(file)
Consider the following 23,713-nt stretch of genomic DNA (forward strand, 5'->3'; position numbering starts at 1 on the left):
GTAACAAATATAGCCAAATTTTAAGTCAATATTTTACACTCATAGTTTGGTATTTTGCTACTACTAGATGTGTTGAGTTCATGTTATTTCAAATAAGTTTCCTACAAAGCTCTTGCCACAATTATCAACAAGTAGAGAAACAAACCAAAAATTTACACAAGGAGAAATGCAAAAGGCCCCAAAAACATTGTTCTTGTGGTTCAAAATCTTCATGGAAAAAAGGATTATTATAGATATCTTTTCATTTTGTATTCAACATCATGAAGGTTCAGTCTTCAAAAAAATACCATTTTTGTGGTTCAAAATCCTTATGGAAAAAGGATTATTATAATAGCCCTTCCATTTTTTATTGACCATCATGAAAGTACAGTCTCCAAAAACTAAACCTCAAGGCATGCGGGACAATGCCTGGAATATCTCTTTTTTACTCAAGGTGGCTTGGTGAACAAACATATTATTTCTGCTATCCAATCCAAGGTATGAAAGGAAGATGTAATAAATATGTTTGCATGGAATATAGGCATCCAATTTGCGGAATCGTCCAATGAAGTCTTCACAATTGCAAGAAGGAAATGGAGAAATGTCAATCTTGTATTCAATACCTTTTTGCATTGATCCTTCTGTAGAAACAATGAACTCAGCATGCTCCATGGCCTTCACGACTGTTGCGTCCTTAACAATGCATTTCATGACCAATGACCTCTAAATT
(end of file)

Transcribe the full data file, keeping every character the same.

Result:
Consider the following 23,713-nt stretch of genomic DNA (forward strand, 5'->3'; position numbering starts at 1 on the left):
GTAACAAATATAGCCAAATTTTAAGTCAATATTTTACACTCATAGTTTGGTATTTTGCTACTACTAGATGTGTTGAGTTCATGTTATTTCAAATAAGTTTCCTACAAAGCTCTTGCCACAATTATCAACAAGTAGAGAAACAAACCAAAAATTTACACAAGGAGAAATGCAAAAGGCCCCAAAAACATTGTTCTTGTGGTTCAAAATCTTCATGGAAAAAAGGATTATTATAGATATCTTTTCATTTTGTATTCAACATCATGAAGGTTCAGTCTTCAAAAAAATACCATTTTTGTGGTTCAAAATCCTTATGGAAAAAGGATTATTATAATAGCCCTTCCATTTTTTATTGACCATCATGAAAGTACAGTCTCCAAAAACTAAACCTCAAGGCATGCGGGACAATGCCTGGAATATCTCTTTTTTACTCAAGGTGGCTTGGTGAACAAACATATTATTTCTGCTATCCAATCCAAGGTATGAAAGGAAGATGTAATAAATATGTTTGCATGGAATATAGGCATCCAATTTGCGGAATCGTCCAATGAAGTCTTCACAATTGCAAGAAGGAAATGGAGAAATGTCAATCTTGTATTCAATACCTTTTTGCATTGATCCTTCTGTAGAAACAATGAACTCAGCATGCTCCATGGCCTTCACGACTGTTGCGTCCTTAACAATGCATTTCATGACCAATGACCTCTAAATT